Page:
• Avatar Kazzy in reply to j r
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        says:

        @j-r and @davidtc

        So leaving aside the question of etiquette, the system I described is less efficient overall?Report

        • Avatar DavidTC in reply to Kazzy
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          says:

          So leaving aside the question of etiquette, the system I described is less efficient overall?

          The system you describe can degrade to *total crap*. I have seen it with my own eyes. I have ridden elevator trips (as an experiment) starting floor eight, where we spent a good thirty minutes riding *up* a forty story building, and then back *down* the same building, stopping at *every* floor in *both* directions, letting in a few people on the way up (as people got off…presumably those people having first ridden *down* and then back up), and absolutely no one on the way down…to get to the floor three.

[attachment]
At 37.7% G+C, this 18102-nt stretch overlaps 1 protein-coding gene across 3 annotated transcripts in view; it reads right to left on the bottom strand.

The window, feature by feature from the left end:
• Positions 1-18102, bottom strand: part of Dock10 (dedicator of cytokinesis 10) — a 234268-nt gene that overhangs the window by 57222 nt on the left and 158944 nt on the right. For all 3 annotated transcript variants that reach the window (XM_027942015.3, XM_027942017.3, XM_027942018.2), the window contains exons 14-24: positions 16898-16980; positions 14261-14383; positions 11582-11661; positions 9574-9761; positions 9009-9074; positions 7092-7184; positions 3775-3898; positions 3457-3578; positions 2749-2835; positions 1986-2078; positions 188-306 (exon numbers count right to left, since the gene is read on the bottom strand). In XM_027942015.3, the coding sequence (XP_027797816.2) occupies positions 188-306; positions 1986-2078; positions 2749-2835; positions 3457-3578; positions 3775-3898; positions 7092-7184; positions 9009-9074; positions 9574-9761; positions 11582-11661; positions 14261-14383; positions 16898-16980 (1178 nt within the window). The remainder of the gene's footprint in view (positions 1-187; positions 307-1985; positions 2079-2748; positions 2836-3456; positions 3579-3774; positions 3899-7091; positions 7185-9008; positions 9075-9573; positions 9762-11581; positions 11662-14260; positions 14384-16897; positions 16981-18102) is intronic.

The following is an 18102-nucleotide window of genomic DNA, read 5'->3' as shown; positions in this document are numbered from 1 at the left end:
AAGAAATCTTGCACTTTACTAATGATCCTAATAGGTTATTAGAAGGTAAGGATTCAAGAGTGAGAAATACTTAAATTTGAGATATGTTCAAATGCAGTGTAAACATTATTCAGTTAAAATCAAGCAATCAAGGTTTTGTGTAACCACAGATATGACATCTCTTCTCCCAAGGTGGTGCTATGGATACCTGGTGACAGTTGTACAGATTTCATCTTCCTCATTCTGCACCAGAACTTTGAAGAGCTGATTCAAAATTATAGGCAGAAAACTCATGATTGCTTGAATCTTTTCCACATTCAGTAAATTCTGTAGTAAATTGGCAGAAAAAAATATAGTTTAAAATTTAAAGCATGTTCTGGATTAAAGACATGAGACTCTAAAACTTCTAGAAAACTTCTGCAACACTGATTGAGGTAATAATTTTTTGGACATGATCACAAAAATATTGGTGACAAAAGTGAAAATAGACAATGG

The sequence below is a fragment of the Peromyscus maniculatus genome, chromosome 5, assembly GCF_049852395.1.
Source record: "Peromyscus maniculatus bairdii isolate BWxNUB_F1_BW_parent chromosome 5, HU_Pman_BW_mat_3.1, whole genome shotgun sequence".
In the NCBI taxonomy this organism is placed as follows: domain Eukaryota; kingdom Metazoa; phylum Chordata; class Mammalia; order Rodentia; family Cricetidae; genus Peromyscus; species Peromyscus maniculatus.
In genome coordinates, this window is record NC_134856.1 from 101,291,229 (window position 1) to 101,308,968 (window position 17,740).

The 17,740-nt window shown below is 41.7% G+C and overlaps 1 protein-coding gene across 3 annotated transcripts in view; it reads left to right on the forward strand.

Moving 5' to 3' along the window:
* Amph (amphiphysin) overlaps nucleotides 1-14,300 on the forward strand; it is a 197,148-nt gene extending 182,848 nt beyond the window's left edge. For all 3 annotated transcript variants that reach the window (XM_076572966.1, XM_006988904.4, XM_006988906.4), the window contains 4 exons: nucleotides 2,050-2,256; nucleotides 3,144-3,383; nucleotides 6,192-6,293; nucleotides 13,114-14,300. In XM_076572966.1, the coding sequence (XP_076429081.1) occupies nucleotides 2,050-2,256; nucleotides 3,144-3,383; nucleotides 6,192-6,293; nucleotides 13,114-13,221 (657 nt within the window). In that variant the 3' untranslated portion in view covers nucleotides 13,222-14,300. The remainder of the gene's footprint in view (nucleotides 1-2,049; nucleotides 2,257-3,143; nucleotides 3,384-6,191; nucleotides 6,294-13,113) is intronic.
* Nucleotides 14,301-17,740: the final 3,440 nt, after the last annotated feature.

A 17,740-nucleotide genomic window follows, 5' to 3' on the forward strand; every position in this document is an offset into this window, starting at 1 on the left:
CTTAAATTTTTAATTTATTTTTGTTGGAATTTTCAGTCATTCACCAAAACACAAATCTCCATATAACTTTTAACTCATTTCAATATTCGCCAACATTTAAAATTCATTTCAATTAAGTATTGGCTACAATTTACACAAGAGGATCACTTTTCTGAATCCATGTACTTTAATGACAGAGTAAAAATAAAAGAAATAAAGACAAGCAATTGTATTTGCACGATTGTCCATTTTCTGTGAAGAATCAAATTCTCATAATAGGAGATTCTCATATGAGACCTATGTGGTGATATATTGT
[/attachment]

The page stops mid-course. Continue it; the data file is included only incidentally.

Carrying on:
All because people on middle floors tend to get screwed in times of heavy traffic, because the elevator stops at their floor full, and the system assumes everyone got on, resetting the call button and, thus, the call button timer.

          All it *actually* would take to stop this is for the system to assume, when a call button was *immediately* pressed after an elevator visited the floor, that it was still the same people waiting, and keep that call button on a priority. (Which means they should start *there* at some point, instead of going all the way to one of the ends to start servicing the other direction.)Report

      • Avatar DavidTC in reply to j r
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        Don’t see how this is a prisoner’s dilemma. Pressing the up buttom when you want to go down is only defecting if you have established button norms, which is what Kazzy was asking.

        That’s not what a prisoners dilemma is. It doesn’t matter if there are ‘norms’, it only matters if there’s a system where if both people do X, everyone’s outcome is okay, and if both people do Y, everyone’s outcome is bad, and if one does X and one Y, the person who did Y has a good outcome and the person who did X has a worse one.

        The term ‘defect’ doesn’t require any norms at all, it’s just what the ‘win at the expense of the other player’ choice is called. You can explain the game to people without stating what they should do.